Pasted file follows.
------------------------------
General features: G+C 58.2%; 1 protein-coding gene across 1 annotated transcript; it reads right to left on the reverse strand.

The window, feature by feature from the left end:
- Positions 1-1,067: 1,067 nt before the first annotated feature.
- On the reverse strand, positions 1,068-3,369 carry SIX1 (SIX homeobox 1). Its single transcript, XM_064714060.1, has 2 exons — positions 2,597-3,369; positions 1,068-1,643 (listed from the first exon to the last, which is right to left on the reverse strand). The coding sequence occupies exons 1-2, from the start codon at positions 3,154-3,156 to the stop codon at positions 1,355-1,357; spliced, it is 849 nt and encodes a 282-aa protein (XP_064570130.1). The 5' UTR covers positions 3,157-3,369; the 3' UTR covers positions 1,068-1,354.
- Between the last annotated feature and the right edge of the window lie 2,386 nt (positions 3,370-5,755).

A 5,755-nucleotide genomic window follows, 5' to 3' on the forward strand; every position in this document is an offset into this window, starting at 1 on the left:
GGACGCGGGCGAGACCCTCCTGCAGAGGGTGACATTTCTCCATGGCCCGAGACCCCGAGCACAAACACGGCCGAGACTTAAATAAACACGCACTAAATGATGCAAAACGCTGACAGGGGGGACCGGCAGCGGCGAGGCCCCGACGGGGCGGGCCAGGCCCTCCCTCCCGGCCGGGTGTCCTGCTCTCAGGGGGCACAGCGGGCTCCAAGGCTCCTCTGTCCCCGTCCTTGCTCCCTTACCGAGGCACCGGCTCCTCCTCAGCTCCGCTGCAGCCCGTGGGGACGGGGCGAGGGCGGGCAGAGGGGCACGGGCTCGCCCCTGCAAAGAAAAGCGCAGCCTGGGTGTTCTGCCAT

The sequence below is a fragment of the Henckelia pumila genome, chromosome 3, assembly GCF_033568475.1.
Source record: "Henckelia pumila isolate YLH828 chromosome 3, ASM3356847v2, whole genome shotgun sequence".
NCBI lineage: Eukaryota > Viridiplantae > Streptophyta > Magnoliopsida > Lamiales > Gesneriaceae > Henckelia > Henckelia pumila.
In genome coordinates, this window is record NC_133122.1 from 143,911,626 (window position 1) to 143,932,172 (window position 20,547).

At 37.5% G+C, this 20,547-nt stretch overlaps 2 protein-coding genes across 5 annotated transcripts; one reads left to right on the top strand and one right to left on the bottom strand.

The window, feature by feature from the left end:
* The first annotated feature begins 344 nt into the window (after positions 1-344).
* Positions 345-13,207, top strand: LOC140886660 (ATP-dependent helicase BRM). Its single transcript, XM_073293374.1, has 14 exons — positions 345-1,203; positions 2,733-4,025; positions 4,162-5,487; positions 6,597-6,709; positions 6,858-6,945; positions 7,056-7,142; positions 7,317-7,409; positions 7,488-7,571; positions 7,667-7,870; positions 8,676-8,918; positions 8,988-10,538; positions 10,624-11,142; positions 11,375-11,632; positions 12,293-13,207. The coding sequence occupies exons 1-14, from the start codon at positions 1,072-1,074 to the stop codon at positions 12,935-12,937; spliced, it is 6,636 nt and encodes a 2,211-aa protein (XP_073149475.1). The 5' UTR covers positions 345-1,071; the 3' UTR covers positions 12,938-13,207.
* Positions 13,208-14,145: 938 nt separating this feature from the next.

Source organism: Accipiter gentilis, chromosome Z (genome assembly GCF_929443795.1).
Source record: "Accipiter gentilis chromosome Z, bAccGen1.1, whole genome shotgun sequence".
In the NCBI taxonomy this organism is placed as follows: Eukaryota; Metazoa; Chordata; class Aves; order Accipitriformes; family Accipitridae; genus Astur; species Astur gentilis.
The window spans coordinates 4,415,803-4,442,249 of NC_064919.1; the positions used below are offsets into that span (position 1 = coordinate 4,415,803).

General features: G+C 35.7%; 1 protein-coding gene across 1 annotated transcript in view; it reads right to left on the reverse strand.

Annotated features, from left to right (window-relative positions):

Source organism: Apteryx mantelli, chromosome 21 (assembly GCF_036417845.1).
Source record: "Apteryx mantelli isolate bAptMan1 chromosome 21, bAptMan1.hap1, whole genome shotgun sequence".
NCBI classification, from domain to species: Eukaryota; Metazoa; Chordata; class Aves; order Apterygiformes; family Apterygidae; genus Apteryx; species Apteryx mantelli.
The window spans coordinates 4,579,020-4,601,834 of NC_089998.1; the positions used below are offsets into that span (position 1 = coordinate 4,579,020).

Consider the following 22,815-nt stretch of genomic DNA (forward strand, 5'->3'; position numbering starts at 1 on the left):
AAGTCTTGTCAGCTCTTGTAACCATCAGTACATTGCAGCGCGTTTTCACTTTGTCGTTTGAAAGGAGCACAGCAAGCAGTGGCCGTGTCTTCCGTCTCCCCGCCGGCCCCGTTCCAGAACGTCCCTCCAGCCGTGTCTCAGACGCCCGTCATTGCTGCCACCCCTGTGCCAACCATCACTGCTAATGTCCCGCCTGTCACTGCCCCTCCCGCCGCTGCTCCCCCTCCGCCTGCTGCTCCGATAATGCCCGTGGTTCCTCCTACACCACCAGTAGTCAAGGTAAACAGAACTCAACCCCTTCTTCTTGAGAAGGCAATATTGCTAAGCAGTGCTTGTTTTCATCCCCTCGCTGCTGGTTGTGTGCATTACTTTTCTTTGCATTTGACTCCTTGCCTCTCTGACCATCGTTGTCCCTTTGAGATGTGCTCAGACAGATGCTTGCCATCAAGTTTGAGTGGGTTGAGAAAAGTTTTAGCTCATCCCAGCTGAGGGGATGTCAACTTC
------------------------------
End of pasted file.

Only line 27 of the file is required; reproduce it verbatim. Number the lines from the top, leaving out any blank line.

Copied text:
Consider the following 22,815-nt stretch of genomic DNA (forward strand, 5'->3'; position numbering starts at 1 on the left):